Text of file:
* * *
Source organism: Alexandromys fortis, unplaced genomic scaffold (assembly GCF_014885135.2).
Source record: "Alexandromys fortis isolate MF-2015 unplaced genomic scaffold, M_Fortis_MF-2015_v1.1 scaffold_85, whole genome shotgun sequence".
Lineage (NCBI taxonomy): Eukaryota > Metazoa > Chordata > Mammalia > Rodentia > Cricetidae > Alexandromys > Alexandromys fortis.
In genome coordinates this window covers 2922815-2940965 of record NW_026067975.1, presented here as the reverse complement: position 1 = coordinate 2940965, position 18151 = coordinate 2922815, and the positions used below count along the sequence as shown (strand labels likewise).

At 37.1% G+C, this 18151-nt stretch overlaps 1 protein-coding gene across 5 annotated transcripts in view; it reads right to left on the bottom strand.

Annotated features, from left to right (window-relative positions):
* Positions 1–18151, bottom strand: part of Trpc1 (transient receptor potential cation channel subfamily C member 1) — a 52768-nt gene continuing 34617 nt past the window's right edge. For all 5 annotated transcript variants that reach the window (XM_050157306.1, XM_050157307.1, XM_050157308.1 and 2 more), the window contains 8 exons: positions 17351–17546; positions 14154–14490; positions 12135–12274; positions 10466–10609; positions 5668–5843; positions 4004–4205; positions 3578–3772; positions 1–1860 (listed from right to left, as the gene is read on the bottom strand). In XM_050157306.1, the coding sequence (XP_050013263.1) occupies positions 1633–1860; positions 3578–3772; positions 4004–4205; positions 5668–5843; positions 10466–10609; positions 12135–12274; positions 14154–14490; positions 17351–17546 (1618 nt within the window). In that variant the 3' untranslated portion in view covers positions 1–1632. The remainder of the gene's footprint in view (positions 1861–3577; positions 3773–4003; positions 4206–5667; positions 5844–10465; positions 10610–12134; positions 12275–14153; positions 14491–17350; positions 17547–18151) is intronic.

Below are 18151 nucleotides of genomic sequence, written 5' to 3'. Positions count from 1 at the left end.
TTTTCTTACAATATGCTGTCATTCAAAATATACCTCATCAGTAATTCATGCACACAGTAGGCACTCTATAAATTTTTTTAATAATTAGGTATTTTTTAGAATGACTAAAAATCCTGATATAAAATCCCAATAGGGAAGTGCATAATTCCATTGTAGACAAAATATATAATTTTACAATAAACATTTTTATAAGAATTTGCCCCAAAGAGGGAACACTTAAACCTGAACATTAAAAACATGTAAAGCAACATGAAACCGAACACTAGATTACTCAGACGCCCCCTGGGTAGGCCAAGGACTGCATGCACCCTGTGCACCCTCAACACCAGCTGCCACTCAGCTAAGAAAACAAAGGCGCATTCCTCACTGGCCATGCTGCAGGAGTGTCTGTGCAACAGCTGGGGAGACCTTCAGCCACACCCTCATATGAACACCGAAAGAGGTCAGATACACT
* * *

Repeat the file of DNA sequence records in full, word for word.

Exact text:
Source organism: Alexandromys fortis, unplaced genomic scaffold (assembly GCF_014885135.2).
Source record: "Alexandromys fortis isolate MF-2015 unplaced genomic scaffold, M_Fortis_MF-2015_v1.1 scaffold_85, whole genome shotgun sequence".
Lineage (NCBI taxonomy): Eukaryota > Metazoa > Chordata > Mammalia > Rodentia > Cricetidae > Alexandromys > Alexandromys fortis.
In genome coordinates this window covers 2922815-2940965 of record NW_026067975.1, presented here as the reverse complement: position 1 = coordinate 2940965, position 18151 = coordinate 2922815, and the positions used below count along the sequence as shown (strand labels likewise).

At 37.1% G+C, this 18151-nt stretch overlaps 1 protein-coding gene across 5 annotated transcripts in view; it reads right to left on the bottom strand.

Annotated features, from left to right (window-relative positions):
* Positions 1–18151, bottom strand: part of Trpc1 (transient receptor potential cation channel subfamily C member 1) — a 52768-nt gene continuing 34617 nt past the window's right edge. For all 5 annotated transcript variants that reach the window (XM_050157306.1, XM_050157307.1, XM_050157308.1 and 2 more), the window contains 8 exons: positions 17351–17546; positions 14154–14490; positions 12135–12274; positions 10466–10609; positions 5668–5843; positions 4004–4205; positions 3578–3772; positions 1–1860 (listed from right to left, as the gene is read on the bottom strand). In XM_050157306.1, the coding sequence (XP_050013263.1) occupies positions 1633–1860; positions 3578–3772; positions 4004–4205; positions 5668–5843; positions 10466–10609; positions 12135–12274; positions 14154–14490; positions 17351–17546 (1618 nt within the window). In that variant the 3' untranslated portion in view covers positions 1–1632. The remainder of the gene's footprint in view (positions 1861–3577; positions 3773–4003; positions 4206–5667; positions 5844–10465; positions 10610–12134; positions 12275–14153; positions 14491–17350; positions 17547–18151) is intronic.

Below are 18151 nucleotides of genomic sequence, written 5' to 3'. Positions count from 1 at the left end.
TTTTCTTACAATATGCTGTCATTCAAAATATACCTCATCAGTAATTCATGCACACAGTAGGCACTCTATAAATTTTTTTAATAATTAGGTATTTTTTAGAATGACTAAAAATCCTGATATAAAATCCCAATAGGGAAGTGCATAATTCCATTGTAGACAAAATATATAATTTTACAATAAACATTTTTATAAGAATTTGCCCCAAAGAGGGAACACTTAAACCTGAACATTAAAAACATGTAAAGCAACATGAAACCGAACACTAGATTACTCAGACGCCCCCTGGGTAGGCCAAGGACTGCATGCACCCTGTGCACCCTCAACACCAGCTGCCACTCAGCTAAGAAAACAAAGGCGCATTCCTCACTGGCCATGCTGCAGGAGTGTCTGTGCAACAGCTGGGGAGACCTTCAGCCACACCCTCATATGAACACCGAAAGAGGTCAGATACACT